A pleasant feeling of waking in the morning and ambling downstairs to the living room. I hear the familiar sounds of a tennis match, batted balls and squeaking sneakers. I walk toward the television, and the scene comes into focus – but strangely. I think I see a half-size tennis court on the screen, with revelers far too close to the action. Warzard sits in an easy-chair next to me, his face unmoved by the broadcast.
I take a closer look: it appears to be Mary Pierce playing in the far court, with the near-court player’s back to me. And then my vision sharpens, and the scene goes askew. Between Mary and the other player, I see Monica Seles in the middle of the court, bound at the wrist to a maypole. There’s no net; the two players exchange light volleys, badminton-style, with Monica in between them attempting to swat the balls down. An exhibition match of the most juvenile variety? We should be so lucky. No, I need to take my eyes off the action for a second to see the real exhibition: the players. They’re naked. But for a parti-colored lanyard round her neck, there stands Mary Pierce in all her stark naked glory. Monica and the unidentified near-court player as well.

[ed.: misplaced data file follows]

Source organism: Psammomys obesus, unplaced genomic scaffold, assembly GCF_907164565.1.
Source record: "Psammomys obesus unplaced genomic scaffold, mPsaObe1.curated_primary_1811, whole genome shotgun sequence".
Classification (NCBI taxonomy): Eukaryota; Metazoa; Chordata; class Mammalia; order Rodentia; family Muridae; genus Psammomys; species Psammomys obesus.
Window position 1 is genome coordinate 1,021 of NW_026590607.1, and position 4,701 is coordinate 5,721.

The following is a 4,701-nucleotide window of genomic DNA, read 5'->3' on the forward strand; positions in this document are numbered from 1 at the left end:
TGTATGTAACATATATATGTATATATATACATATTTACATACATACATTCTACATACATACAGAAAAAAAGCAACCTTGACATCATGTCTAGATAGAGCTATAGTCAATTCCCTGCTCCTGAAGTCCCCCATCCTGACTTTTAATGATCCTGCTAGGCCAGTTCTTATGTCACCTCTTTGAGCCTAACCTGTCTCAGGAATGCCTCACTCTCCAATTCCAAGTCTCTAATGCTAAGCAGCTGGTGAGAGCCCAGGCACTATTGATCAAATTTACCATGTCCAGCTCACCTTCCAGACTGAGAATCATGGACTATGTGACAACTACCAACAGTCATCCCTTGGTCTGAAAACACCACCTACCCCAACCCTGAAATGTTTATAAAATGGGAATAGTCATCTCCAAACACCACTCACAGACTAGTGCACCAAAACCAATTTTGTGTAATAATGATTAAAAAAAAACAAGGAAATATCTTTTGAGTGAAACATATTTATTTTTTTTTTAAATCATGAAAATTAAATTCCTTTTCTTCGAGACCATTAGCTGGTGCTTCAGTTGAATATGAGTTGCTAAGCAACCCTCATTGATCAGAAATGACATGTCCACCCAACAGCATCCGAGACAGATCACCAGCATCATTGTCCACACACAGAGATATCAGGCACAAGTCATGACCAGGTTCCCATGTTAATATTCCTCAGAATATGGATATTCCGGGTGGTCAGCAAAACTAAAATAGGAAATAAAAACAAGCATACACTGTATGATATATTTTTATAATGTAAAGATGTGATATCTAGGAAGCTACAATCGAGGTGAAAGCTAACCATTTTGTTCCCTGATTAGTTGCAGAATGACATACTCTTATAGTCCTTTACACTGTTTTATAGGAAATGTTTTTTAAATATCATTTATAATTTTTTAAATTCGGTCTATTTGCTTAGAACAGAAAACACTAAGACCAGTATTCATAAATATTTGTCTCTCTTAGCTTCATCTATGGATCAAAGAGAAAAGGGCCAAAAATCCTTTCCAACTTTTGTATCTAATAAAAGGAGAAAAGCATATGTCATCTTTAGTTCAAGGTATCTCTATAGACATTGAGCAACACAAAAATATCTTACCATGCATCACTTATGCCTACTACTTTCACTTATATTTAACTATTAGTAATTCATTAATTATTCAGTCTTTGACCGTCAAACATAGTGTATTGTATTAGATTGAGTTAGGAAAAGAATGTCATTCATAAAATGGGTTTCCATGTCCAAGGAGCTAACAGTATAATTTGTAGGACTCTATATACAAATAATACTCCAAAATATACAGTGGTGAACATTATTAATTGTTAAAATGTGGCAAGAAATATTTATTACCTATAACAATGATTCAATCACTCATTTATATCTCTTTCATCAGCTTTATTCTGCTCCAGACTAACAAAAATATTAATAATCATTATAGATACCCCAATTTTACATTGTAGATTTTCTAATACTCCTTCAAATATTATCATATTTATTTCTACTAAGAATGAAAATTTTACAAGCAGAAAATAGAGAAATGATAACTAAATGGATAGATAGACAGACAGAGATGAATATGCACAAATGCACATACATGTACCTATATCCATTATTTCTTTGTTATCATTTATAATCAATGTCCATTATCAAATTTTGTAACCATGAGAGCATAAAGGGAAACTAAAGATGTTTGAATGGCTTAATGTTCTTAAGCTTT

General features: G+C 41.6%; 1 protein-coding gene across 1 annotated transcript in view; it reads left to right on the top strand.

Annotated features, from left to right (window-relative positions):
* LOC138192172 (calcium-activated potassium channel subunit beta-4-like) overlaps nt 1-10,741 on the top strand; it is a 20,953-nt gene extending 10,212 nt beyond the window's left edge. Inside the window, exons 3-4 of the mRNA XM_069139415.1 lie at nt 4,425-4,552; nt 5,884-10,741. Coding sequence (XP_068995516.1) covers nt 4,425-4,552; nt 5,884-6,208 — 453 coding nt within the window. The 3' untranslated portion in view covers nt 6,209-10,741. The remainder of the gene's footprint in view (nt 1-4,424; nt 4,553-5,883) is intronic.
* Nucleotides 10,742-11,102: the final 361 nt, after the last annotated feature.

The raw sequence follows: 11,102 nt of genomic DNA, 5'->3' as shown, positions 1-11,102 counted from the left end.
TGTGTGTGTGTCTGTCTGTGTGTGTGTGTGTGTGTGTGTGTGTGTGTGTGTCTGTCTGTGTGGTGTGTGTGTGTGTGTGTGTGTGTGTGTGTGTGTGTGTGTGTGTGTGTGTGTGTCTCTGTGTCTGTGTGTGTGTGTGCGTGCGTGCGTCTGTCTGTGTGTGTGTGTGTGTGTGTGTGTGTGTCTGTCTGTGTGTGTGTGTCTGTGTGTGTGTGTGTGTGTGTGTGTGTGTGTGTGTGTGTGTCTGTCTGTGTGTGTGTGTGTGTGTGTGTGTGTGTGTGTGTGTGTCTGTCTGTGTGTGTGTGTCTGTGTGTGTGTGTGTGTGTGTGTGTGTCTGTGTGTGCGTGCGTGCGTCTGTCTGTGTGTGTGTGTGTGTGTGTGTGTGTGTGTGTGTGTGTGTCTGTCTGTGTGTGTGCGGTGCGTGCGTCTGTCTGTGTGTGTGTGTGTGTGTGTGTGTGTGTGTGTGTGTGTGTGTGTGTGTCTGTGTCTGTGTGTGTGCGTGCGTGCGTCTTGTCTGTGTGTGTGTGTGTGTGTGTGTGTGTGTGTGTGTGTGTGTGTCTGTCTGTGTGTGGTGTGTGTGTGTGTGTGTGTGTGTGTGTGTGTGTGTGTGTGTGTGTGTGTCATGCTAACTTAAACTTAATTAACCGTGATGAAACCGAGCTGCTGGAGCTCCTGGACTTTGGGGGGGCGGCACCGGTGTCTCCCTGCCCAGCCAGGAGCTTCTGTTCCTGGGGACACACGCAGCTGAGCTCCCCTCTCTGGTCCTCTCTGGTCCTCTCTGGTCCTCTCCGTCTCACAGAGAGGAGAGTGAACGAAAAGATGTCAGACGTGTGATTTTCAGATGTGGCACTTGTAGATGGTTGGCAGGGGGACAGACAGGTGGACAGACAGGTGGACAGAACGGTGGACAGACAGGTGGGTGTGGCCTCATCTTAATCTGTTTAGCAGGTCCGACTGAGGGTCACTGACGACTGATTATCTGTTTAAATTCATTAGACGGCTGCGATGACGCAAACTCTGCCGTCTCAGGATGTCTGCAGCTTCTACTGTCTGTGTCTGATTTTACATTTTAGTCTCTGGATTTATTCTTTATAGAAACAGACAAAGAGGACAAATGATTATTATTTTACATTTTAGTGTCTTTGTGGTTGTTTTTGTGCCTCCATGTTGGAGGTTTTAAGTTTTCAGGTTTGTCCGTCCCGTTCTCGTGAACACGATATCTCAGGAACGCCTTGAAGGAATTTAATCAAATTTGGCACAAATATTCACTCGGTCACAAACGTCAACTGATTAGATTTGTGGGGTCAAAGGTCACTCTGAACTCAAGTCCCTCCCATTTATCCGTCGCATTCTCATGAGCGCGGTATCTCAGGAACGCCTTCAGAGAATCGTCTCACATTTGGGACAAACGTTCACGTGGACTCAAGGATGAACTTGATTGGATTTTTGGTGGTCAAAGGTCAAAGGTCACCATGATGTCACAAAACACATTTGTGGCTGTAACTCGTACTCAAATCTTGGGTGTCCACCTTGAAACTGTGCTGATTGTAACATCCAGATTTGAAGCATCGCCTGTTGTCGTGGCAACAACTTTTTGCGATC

Monica snares an interception. The crowd roars like it’s 1992 all over again. But no, there’s no player swap; Monica stays at the maypole for the next exchange.
I look to Warzard for some enlightenment:
Czardoz: Naked tennis?
Warzard: Rupert Murdoch.
Czardoz: Oh, is this some kind of private party he’s holding?
Czardoz: Why are they naked?
Warzard: You know, bribes, money, the usual.
Czardoz: Oh. . . But . . . why is all this happening? Why is it on TV?
Warzard: I don’t know.
And why should he have to know? Ours is not to reason why. Ours is but to do and die. I thought gravely to myself, perhaps this is what our boys died for in Fallujah.
An unwelcome noise, and I woke from the dream. And all that remains is a beautiful memory.